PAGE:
Best 5 Anger Management Strategies for college students
Despite being adults, college students are somewhat inexperienced and ill-equipped at dealing with frustrations. As a result, we can find ourselves dealing with our annoyances in inappropriate ways. When we’re angry, we can feel furious rage and often can’t think of anything else. This anger leads us to act irrationally and do things we usually wouldn’t do, like shouting, screaming, hurting ourselves, or lashing out. Anger management activities for high school students aren’t always appropriate as we go into young adulthood. Obviously, though, it’s essential to deal with this stress and release the anger adequately. Teaching about anger is something that isn’t done enough, so that’s where this article comes in. There are many techniques for stopping being angry when you’re at university or college. Let’s take a look at the best 5 ways to calm yourself and deal with anger appropriately.
1. Try to work out why you’re angry
Sometimes the reason behind anger is apparent; we might have lost a key, broken a favorite piece of jewelry, or got a poor grade in an exam. Other times, we might not know why we feel angry. But the key in getting out of the anger and dealing with it is to find out what is making us angry. Sometimes, even just the process of working out why we’re angry can be enough to dispel the anger as we realize it’s not so important.
Therefore, there is so much pressure on students with exams, grades, and essay writing at college and university. If some of these things pressure you and make you angry, then dealing with the root cause can help the anger disappear. An online help from places like Writix can alleviate stress and, therefore, the anger you’re feeling as a result.
2. Think about the consequences of your anger
Anger manifests itself in many ways. When we’re angry, we’re often destructive rather than constructive. If our offense has a root cause in our studies and workload, then being angry and letting our anger escalate will undoubtedly not be purposeful. The time we’re spending being angry could be better spent on getting down to studying, for instance.
Using “if, then” statements, when we’re angry, allows us to think about the results of our anger. These statements also help us to make better choices. This might also help you consider what purpose your angry feelings have. Are you actually achieving anything to make the situation better by feeling angry? Probably not. That said, anger is a valid emotion. Acknowledge you feel it, validate it, and then do something about it.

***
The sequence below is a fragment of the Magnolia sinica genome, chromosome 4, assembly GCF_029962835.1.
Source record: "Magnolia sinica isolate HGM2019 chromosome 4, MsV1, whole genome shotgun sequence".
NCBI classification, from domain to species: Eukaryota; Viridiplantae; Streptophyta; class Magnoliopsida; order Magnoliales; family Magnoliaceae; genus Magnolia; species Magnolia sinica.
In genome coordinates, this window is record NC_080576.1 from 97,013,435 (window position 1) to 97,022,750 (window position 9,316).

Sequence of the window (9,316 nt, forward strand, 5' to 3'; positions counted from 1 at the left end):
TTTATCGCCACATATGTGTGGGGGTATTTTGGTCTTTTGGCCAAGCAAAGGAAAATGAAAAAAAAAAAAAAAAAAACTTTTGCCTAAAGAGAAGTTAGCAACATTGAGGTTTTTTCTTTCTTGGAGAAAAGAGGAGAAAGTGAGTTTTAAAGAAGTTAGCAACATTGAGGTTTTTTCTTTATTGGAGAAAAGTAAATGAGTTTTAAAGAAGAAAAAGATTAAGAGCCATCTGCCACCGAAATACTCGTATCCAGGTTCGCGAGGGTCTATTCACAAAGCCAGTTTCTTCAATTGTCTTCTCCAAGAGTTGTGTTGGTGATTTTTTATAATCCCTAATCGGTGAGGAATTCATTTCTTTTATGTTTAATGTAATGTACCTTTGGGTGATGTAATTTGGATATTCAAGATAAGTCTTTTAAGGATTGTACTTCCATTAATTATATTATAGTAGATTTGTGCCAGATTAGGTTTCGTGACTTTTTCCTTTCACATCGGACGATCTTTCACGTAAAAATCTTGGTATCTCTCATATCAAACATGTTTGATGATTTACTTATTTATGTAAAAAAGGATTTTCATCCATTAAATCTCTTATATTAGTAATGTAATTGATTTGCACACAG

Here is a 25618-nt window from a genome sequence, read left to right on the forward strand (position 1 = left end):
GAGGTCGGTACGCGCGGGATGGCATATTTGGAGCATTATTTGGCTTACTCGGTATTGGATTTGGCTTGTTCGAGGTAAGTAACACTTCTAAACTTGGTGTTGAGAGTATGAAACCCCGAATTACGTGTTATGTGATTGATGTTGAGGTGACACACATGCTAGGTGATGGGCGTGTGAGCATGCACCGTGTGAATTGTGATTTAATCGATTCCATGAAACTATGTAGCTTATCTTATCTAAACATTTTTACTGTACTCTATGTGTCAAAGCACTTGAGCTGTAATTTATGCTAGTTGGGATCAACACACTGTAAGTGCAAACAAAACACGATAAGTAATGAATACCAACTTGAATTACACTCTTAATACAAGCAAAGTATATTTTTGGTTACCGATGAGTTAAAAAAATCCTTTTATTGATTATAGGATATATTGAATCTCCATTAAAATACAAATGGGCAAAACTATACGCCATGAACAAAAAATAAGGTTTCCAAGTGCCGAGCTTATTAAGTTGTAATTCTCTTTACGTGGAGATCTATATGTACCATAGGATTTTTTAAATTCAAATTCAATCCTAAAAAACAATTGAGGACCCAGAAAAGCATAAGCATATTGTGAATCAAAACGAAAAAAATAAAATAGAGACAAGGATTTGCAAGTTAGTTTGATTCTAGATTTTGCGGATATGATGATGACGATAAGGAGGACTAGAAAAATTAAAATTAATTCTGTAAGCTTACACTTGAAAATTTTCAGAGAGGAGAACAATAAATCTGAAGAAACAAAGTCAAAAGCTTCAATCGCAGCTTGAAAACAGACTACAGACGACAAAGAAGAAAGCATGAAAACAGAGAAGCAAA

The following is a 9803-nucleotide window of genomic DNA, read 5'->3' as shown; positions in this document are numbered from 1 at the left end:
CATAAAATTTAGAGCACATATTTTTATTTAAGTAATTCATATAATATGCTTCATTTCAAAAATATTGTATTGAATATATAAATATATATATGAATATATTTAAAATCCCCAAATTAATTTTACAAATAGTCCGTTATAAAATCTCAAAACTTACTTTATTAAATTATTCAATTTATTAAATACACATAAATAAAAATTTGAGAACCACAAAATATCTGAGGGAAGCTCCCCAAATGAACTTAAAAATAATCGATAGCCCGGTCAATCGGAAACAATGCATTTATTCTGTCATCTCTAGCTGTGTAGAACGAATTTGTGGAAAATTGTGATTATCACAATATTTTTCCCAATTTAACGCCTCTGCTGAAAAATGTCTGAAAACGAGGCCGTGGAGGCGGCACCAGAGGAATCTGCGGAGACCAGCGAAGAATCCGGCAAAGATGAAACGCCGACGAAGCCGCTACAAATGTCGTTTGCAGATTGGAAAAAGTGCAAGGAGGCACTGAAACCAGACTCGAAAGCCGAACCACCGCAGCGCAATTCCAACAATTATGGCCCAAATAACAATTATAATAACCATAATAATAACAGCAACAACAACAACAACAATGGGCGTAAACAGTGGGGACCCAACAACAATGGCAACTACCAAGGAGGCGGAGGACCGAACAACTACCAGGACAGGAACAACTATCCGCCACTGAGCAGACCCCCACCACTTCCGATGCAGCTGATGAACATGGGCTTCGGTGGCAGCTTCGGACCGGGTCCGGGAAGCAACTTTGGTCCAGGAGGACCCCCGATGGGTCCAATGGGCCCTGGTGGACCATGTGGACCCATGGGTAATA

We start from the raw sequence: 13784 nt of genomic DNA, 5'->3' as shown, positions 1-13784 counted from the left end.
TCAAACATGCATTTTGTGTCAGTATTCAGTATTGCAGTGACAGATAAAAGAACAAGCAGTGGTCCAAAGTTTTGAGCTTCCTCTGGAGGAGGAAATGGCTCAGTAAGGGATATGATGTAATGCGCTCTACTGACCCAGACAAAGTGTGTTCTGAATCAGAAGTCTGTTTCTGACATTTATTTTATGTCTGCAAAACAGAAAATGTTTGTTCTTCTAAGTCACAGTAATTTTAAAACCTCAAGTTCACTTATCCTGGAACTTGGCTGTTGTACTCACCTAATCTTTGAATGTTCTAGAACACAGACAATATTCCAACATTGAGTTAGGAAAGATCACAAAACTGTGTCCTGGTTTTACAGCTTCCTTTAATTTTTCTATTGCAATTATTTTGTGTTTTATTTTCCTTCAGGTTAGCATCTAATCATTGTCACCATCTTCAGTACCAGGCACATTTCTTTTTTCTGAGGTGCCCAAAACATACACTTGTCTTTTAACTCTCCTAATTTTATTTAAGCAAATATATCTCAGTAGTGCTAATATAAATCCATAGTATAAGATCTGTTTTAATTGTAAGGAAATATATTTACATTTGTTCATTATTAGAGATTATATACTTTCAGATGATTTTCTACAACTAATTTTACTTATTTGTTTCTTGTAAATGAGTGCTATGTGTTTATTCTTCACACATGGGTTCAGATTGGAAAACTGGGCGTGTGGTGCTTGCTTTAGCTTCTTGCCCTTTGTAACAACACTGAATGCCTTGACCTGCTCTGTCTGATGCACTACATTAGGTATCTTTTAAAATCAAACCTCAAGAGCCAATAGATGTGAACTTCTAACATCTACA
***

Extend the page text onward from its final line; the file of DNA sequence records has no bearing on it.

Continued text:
An example of an “if-then” statement would be if I tear up this essay paper out of anger, then I’ll have nothing to revise from. Another might be if I punch the wall out of frustration, then I’ll have a repair bill to pay.
3. Try counting
It’s not a case of how to stop being angry, more of how to recognize anger and deal with it appropriately. It’s often said that counting to ten gives you the time to think and allows blind rage to soften and calm down. You could also try counting down from ten to zero. This is great for anger management, and it forces you to focus on something else for ten seconds, and sometimes that’s all you need to rationalize what’s happening. When you’re feeling angry, ten seconds seems like an awfully long time. The hardest part of this strategy is actually remembering to do it when the rage hits.
4. Concentrate on your breath
In a similar way to counting to ten, concentrating on your breath is a great way to take the focus off your anger. It’s also been scientifically proven that breathing in a specific way can calm you down. Breathe deeply and slowly in big belly breaths with inhalations through the nose and exhalations through the mouth. When you breathe in deeply, your belly should expand. This motion allows you to take in oxygen and fill up every space in your lungs. Shallow breathing increases anxiety and panic. It’s amazing how taking control of your breath forces you to slow down and reprogram your brain.
5. Go for a walk or remove yourself from the situation
Whenever you feel angry, whether rationally or irrationally, going out for a walk can really help, it’s not just about the change in environment. Still, it’s also about how exercise makes you feel. Getting your blood pumping with an increased heart rate is really good for both your physical and mental health. Most people feel much better mentally after doing exercise. If you’re a runner, even better! When you’re out of breath and tired from running, your brain has very little capacity to think of anything else, including anger.
If going for a walk isn’t possible, any sort of change in the environment can help calm you; changing the room, looking out of a window, or even putting on a happy song.
When it comes to strategies for anger management and dealing with students’ emotions, take a step back. As we’ve seen in this article, it’s important first of all to identify what is making us angry and what the route cause is. When you know why you’re angry, finding ways to deal with it is much simpler. If you’re angry because of workload, for example, having a word with your teachers can help. Hopefully, these five strategies will be effective in helping you deal with anger and your strong emotions. If you’ve tried these techniques and are still experiencing difficulties, it might be time to seek further support through a counselor, administrator at college, or mental health professional.